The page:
“Poverty Studies” – Because There Are Never Enough “Studies”

Here’s one of the latest of those interdisciplinary and usually heavily politicized “studies” programs on college campuses: “poverty studies,” taking its place alongside black studies, Chicano studies, women’s studies, gay studies, and the rest of the ideology-driven academic disciplines in which undergraduates and graduate students can specialize as alternatives to more traditional fields such as history and engineering. At best, poverty studies is glorified service learning, in which college students can receive academic credit for working in homeless shelters, soup kitchens, and other worthy volunteer endeavors. At worst, poverty studies means immersion in victimology, with young people being encouraged to view “society” (shorthand for American capitalism and racism) as the main reason why some people are poor.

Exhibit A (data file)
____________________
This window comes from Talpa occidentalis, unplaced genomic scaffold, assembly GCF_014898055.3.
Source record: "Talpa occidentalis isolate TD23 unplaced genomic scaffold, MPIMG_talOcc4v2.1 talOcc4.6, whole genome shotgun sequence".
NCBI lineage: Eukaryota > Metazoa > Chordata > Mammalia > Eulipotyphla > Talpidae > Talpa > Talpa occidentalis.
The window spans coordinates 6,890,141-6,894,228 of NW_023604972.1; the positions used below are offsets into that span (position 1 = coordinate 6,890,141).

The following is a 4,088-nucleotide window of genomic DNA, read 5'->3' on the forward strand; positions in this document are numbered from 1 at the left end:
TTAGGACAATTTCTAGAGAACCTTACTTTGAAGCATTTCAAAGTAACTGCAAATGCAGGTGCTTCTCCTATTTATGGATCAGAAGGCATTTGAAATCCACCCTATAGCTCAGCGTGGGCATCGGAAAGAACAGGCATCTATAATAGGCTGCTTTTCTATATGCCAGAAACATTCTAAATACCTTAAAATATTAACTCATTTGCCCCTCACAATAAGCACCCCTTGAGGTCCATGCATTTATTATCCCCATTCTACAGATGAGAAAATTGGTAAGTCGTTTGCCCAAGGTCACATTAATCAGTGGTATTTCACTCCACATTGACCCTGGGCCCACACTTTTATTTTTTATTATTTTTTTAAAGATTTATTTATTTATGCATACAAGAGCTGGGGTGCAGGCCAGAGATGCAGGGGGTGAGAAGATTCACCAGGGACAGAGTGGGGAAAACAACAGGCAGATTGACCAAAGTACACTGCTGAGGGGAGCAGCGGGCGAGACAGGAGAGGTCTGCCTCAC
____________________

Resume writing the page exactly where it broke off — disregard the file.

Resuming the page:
A typical poverty studies program is that at Washington and Lee University, created in 1997 by Harlan Beckley, a Washington and Lee religion professor. Beckley teaches the program’s introductory course, Poverty 101 (he also teaches most of the other poverty studies classes at Washington and Lee, a top-rated and expensive liberal arts institution in Lexington, Va.). The good news about Beckley’s syllabus for Poverty 101 is that the reading list does not include Barbara Ehrenreich’s Nickel and Dimed, in which the well-heeled socialist author chronicles the month-long stints she spent working at Walmart and similar demeaning outfits before walking off the job in a huff. More good news is the syllabus’s numerous and rigorous paper assignments, to the point that several commenters on Rate My Professor complain that Beckley is not the pushover easy grader that they apparently expected him to be.